i suspect Kobe is going to be in the best shape that he’s been in for quite some time this year, but that’s me. if he is Kobe again, the Lakers have a chance, assuming everything goes well, maybe a really good chance. we don’t know what will happen yet, not with any certainty, anyway. in a few months, things will be a little clearer. the same goes for rebuilding and what players we can and can’t get. lots of crazy things that were never expected can happen, both good and bad. if we really know the future and the result of every move and who will win and who will not, beyond any doubt, then the games aren’t even fun and who cares who is right and wrong. let’s just hang it all up. the Laker fans’ problems are not nearly as dire and hopeless as a Cubs fan. can’t we be hopeful for a few months longer, at least? :^)


  66. Bring on the 26th!!


  67. Kevin Pelton has put up his WARP draft board. It is Insider, so I won’t link it. But it has Smart #1, Randle #15, Wiggins #19, and Clint Capela, whom no one is talking about, #2.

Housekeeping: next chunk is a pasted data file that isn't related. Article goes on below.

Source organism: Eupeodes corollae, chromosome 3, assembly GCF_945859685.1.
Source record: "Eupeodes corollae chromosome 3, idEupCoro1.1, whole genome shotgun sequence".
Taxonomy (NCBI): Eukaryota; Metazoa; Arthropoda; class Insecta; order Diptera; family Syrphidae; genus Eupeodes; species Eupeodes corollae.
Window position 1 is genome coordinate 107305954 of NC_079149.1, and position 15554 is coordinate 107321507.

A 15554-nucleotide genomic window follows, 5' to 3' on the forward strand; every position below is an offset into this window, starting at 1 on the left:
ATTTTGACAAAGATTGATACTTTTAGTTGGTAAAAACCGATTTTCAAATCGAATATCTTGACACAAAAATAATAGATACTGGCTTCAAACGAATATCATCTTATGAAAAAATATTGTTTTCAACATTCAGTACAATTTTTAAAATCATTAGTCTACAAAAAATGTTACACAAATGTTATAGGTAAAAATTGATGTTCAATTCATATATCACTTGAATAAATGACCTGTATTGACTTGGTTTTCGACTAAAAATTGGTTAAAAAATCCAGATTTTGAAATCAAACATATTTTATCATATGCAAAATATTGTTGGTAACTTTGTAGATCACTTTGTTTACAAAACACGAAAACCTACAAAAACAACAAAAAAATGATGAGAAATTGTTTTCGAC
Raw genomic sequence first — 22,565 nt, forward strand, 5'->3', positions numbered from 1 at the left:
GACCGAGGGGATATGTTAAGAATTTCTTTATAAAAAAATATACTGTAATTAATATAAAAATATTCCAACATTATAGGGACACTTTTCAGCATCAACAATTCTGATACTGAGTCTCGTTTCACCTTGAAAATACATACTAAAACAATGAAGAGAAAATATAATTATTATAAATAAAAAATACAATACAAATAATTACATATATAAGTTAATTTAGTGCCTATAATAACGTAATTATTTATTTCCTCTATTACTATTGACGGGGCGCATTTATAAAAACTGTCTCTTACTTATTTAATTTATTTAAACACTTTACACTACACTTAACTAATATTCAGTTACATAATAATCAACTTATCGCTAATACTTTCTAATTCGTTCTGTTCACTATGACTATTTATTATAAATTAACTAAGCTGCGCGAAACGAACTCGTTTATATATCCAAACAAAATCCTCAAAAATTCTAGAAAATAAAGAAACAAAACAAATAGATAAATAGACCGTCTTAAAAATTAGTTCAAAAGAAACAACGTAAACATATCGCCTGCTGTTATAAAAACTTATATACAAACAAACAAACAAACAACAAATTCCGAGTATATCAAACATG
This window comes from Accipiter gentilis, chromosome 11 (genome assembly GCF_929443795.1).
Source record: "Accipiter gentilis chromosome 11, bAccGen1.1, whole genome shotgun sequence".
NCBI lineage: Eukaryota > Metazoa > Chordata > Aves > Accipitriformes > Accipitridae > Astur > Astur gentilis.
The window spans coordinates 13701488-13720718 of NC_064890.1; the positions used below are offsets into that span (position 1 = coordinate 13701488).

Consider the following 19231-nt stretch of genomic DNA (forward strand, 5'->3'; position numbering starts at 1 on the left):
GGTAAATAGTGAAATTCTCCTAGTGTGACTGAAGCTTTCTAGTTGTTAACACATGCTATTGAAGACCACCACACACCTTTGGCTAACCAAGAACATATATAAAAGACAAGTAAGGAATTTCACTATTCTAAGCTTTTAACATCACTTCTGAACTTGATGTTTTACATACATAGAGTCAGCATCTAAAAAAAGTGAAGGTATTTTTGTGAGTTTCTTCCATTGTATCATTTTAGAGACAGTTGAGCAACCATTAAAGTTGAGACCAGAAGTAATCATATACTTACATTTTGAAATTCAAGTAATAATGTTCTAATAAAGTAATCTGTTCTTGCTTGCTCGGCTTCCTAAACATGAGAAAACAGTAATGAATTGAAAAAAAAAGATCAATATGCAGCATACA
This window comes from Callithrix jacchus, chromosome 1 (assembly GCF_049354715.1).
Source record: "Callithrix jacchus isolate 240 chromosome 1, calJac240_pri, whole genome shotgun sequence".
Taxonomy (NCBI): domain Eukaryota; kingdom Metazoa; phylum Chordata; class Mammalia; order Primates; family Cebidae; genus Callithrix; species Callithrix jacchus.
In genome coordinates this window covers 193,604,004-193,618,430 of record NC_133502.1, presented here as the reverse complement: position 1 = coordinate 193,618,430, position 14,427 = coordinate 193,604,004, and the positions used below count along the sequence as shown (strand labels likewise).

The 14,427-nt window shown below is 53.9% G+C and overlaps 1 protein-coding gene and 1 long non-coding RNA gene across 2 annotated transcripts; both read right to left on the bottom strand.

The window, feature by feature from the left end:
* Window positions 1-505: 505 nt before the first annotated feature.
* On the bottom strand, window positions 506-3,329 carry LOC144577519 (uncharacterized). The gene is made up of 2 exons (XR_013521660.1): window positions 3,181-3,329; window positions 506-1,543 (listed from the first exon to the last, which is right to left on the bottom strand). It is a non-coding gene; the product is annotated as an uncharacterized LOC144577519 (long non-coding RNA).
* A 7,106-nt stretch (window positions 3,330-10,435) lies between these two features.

It is bascially a performance projection based on a statistical formula. So…it will be interesting to see how things go for Wiggins, and for Capela.


  68. rr,
    A couple of days ago (I think it was) you posted that this year´s draft pick will be the most important to the team since 1980, and ´ve beenI pondering that since then. However, your post to Robert yesterday (at 6:48 pm) breaking down WHY it´s such an important pick is nothing less than superb. I hope the FO feels the same way.


  69. Byron: He needs to be named coach by Monday. It will be better if he is on board and part of the program before the draft even if that is just for show. Byron is a team guy and will support whoever we draft whether he has input or not. It will just look better if we have him on board.